When we’re starting an e-commerce project at FortyFour, clients often mention the importance of SEO for their business, usually in regards to maintaining traffic after a redesign or a re-platforming. What’s not often discussed, however, is how SEO is a part of the shopping journey — or how content can be optimized for organic search growth and deliver long-term impact.
In retail, the display or kiosk can make a difference in whether a product sells. Even where the product is placed in relation to other brands, or how close the product is to the ground, can drastically impact sales. Consider a busy afternoon in SoHo or 5th Avenue in New York—the window display is meant to draw your attention and ultimately make you shop for the exact item or other items in the store. Let’s just say there are a lot of variables for why something may catch a shopper’s eye.
While e-commerce marketers tend to focus on conversion metrics, standardized functionality, and templated (or repeatable) design, the most natural function of a shopping experience is often the most ignored—window shopping or browsing. Shoppers are not always looking for an exact solution. Sometimes they’re just looking for inspiration.
For those interested in SEO or User Experience design, the following framework may be familiar. In order to help consumers make a choice, the e-commerce experience must be:
Informational: all necessary information about the product exists and is easily findable
Transactional: the buying process is familiar or easy to follow
Navigational: it is easy to browse or find items either by category or name
While useful for designing an effective shopping experience, these tenets do not capture the experience of browsing.
For this, let’s add a fourth tenet:
Inspirational: discovering new ideas, brands, or product varieties
So how does this relate to searchers? Each of these tenets are relevant to someone using a search engine because each is necessary to fully capture the journey of a searcher. The fourth is often ignored as it can take more time and effort to develop effectively. To best understand just how important inspiration or discovery can be for searchers, it helps to first understand how and why searchers “search” in the first place.
A searcher is generally aware of their problem. They do not need to be told they have a problem and that there is a solution to that problem. Plenty of “problem awareness” marketing happens in paid advertising outside of search engines. For SEO, we need to go a layer or two deeper in the customer journey.
Searchers are often looking to resolve two key parts of their journey:
Solution Identification — the searcher is aware of their problem or need and is looking for potential solutions
Solution Comparison — the searcher has identified solutions and is comparing offerings
Inspirational SEO content can be extremely influential in how a searcher decides to identify potential solutions and move forward towards purchase. Inspiration can also be a valuable tool for driving new traffic from keyword searches and exploration beyond the homepage, product detail pages, and product listing pages. Google has continually stressed the importance of focusing on quality content.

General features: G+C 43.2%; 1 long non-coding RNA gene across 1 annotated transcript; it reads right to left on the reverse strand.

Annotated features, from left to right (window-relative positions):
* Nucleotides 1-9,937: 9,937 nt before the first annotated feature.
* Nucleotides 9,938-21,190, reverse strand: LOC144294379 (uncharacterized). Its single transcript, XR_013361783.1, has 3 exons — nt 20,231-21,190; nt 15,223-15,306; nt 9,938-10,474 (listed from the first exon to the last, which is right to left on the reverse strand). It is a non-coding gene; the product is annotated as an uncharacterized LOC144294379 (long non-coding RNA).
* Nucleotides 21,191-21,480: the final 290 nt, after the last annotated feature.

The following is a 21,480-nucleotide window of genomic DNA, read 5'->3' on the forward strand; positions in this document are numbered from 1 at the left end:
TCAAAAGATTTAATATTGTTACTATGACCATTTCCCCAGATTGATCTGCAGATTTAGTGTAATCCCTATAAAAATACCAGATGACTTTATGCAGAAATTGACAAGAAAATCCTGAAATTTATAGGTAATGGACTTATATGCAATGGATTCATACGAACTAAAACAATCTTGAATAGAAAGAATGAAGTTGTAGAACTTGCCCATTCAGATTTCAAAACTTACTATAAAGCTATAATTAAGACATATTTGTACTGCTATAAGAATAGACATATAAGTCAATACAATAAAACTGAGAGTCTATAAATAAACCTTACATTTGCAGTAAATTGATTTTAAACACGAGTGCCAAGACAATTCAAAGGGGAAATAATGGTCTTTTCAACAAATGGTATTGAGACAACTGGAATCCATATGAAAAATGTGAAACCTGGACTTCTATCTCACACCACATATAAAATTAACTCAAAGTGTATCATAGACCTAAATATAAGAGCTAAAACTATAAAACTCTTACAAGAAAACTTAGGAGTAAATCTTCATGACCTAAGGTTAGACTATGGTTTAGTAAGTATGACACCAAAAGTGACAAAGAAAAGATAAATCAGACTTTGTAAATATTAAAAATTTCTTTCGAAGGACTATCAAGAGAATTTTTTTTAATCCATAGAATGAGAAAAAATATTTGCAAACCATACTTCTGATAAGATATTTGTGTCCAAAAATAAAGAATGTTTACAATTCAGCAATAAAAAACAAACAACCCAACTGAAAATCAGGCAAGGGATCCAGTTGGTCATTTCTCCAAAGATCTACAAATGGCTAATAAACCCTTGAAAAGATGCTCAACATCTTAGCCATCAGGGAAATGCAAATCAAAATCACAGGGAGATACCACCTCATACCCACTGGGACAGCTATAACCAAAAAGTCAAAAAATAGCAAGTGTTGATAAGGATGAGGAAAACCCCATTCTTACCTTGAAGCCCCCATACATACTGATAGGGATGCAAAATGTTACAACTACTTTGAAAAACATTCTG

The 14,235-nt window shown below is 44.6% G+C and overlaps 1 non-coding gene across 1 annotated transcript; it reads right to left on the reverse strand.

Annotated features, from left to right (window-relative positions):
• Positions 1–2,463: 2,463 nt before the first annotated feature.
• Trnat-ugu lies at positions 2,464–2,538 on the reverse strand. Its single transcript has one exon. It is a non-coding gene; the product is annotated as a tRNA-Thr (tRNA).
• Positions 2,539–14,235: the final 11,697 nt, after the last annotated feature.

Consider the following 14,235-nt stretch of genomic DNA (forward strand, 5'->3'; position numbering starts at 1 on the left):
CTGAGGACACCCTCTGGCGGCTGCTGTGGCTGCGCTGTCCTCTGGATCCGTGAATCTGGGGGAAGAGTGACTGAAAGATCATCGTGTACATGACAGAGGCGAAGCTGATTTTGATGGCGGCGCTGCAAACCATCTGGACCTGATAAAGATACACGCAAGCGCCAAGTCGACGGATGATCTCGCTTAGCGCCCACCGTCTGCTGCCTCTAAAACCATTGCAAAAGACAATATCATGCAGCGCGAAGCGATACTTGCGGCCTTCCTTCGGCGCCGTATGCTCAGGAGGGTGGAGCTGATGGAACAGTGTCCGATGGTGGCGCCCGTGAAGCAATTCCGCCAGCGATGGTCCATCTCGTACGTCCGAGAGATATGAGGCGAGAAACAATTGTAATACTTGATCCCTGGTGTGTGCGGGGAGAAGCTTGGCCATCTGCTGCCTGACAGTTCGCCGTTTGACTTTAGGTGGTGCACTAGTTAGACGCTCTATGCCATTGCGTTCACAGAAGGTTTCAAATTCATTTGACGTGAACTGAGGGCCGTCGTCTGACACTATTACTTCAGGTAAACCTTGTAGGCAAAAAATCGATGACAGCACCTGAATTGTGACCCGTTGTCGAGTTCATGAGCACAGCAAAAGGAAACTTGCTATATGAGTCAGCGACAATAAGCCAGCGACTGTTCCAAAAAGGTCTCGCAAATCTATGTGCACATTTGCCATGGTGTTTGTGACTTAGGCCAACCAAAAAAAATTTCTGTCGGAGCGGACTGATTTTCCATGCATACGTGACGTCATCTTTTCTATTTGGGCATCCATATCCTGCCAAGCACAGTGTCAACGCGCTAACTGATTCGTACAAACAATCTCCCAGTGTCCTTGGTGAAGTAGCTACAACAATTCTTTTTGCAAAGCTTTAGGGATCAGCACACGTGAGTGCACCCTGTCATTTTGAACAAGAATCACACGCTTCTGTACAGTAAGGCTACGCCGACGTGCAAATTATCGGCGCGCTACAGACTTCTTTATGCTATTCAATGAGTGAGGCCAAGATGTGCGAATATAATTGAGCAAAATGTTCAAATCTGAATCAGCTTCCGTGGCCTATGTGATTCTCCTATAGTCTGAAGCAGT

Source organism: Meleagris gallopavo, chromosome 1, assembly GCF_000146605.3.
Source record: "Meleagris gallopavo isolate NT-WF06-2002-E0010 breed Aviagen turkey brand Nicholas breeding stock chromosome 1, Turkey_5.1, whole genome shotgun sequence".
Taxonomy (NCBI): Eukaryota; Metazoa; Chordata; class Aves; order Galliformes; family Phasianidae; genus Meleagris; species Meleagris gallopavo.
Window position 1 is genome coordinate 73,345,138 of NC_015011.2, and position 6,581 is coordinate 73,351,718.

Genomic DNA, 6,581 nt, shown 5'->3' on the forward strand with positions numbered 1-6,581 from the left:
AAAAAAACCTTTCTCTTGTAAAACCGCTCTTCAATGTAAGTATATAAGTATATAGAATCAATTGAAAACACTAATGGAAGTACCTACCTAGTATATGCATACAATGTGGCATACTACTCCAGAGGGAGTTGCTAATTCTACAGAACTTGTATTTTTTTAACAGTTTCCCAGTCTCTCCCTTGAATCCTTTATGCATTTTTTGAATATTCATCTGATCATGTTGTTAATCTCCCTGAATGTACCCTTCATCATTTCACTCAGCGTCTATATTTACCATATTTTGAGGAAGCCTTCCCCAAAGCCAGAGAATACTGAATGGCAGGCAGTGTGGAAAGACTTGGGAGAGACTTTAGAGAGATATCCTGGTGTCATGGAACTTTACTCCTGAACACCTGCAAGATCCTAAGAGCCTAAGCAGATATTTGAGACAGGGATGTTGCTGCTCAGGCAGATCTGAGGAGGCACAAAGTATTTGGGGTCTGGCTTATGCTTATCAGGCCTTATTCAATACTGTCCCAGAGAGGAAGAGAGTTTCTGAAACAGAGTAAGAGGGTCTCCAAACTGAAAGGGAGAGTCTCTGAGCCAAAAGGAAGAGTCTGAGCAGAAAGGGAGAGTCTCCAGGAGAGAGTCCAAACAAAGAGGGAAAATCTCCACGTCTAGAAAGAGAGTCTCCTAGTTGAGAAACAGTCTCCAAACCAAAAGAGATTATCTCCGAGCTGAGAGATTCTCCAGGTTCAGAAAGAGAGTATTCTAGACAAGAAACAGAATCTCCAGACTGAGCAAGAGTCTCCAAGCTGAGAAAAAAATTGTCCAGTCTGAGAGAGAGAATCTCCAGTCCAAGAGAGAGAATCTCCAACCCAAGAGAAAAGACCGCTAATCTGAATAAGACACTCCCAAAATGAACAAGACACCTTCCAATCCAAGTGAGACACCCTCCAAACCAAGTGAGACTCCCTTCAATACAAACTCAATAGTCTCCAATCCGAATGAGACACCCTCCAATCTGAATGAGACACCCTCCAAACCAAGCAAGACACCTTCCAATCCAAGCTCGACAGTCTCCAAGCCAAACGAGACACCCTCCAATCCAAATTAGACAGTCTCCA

A high quality, engaging and even interactive page can accomplish a searcher’s goals and even improve the quality of traffic to influence conversion.
Here are a few examples of brands creating inspirational content that drives SEO traffic:
Ikea is well known as a destination for inexpensive home and office furniture. But they really shine at helping you envision how a certain piece may fit into your home or how it could look as part of a fully designed room. It’s even the second item in their navigation, right next to products.
These pages appear to be blogs, but they’re actually highly engaging image galleries with unique perspectives and opinions from designers representing the brand. It’s just a clever way to show off product, similar to the experience you would have in-store—which by the way, is largely based on browsing your way through the entire store (even though there are no windows to look through).
REI is another unique example of a retailer turned e-commerce store dedicated to inspirational content. REI’s Expert Advice section features information related to outdoor skills and gear, aligning directly with their customer base and featured products.
REI cleverly sections the content into their core categories, which aligns with how searchers are looking for tips and product ideas and offers broad ranging keyword potential. They have also included reviews for many of the articles, which is an interesting way to incorporate schema markup for unique results in search engine pages.
Brick-and-mortar retailers have known for some time how important window and aisle design is for shoppers. It’s high time e-commerce retailers focused on providing value beyond the transaction by helping searchers identify the right solution for their needs and inspire additional interest in products or ideas they may not have considered before. Of course there are benefits to more engaged search traffic once the customers are shopping your online store, but in an increasingly competitive e-commerce landscape, it will only become more difficult to get them there in the first place.
As always with SEO, content is and will forever be king.
T.R. Wilhoit is the senior marketing manager at FortyFour.